The kitchen is an open stage to act like a complete ass. Seriously. You can throw things, aggressively sexually harass the guy standing next to you, work entirely too hung-over, be an actual nutcase, and still maintain a job. Hell, you may be even be the guy in charge. It is a stage, yes. But, an act? No way. Cooks love what they do. They have to. You must really like what you do if working under immense pressure in horrid conditions, with the constant threat of injury proves not to sway you from returning the next night. And the night after. And, yeah, the night after that. No king’s ransom is paid to you for this effort, either. It surely isn’t for the money. It is deft creationism. The rebel in you screeches in the face of conventional thinking. There is no work in doing what you love, so the saying goes. But it isn’t love that keeps us in the kitchen. It isn’t sacrifice or determination or skill or experience. Don’t you have to enjoy what you do to continue doing it? If you constantly complain about being the mouse in the cubicle, scavenging for your piece of cheese, it makes no sense to keep scurrying.
More waking hours are spent at work than anywhere else. Enjoying what you do only makes sense. But it often isn’t part of the 40-Hour Work Week Equation. It starts with 9 to 5, stir in 2 psuedo-happy hours, kick out a 401(k) divide by 2 weeks in Jamaica pretending to enjoy yourself and return to the first variable: you don’t like what you do. Make something delicious and the day melts away under the smile of the eyelash moon. The malady disarmed, the excitement of good food can mambo unleashed of what once ailed you.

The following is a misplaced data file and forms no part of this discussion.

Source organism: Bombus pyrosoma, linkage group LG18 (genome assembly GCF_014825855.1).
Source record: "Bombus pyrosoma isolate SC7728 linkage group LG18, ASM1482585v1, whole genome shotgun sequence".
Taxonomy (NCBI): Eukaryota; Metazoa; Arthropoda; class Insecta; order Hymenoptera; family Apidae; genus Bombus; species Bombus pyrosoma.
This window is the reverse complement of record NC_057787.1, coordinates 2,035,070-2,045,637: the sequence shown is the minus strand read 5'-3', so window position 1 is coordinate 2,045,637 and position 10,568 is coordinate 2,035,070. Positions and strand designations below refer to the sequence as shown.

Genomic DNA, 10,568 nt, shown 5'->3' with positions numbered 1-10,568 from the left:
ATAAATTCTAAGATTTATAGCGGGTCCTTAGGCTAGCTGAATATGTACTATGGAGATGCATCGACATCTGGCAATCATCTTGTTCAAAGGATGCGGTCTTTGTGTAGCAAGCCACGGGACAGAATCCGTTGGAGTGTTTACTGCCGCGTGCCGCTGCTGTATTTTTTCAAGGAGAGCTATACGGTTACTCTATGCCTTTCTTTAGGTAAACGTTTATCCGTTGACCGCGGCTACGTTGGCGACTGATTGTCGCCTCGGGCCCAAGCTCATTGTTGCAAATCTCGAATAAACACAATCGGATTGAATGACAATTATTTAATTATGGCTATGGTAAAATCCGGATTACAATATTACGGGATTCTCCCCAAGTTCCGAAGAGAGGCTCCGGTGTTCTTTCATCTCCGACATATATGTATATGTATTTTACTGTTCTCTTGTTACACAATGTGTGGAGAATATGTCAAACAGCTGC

Kitchen therapy is far from free. Most cooks are damaged people, already slightly unhinged, their social skills are the cost of admission to the kitchen freak show. A cook, a chef, a kitchen grunt must love what they do. There are certainly other ways to cover rent. The idea is to live large during working hours, not just living on the weekends. Since cooks’ weekends are usually spent recuperating, it can’t be socializing at Iron Hill Brewery. It has to be happy time when playing with the toys in the kitchen. It has be to seeing the change of the seasons…. or even better… being part of that change by ushering in whatever just got dug, plucked, picked and filleted. It is playing with new flavors or perfecting classic ones. It is exploring, during working hours, with anticipating how customers will react with something you create rather than anguishing over the next call, the next paper across your miserable desk as you lay forlorn upon a dreary existence of hugging the time outside of work as your only salvation. A cook gets to jam something down your throat that you want to experience, either to continue living your miserable existence, or to celebrate as a diversion in your daily grind. The pleasure may simply be a quiet contentedness; a little, internal belly hug. After all, that’s why it is called happy hour, right? You survived another turn of hanging up on people, or floating through the vacuousness of office space as your lifeblood’s vital energy was drained while propped up at yet another pointless meeting. You have to do what you enjoy. You have to. You will be 41 and standing in front of a mirror pulling the gray hairs out of your chest and tweezing those little bastards out of your ears as you wonder where the time went from the playful days of Sesame Street, to looking for the best broken sidewalk to jump with your bicycle, to fearing the prom, to getting lucky in some random park to stewing about retirement. No more cursing out shoppers as they leave the store and disrupting your creeping through Instagram to see just how cool everybody else's life is versus your own dogged existence. Alas, we get to create, stir, set stuff on fire, bond with our brothers in butter-fueled tirades of the best way to plate-up the kick-ass swordfish that came in this morning while you drive home and ruminate about tomorrow’s rush hour to return to a job you hate. Keep your weekend. Keep your pool party. Keep your daily dread. I’ll cook. I’m a little crazy. But it’s a happy kind of crazy.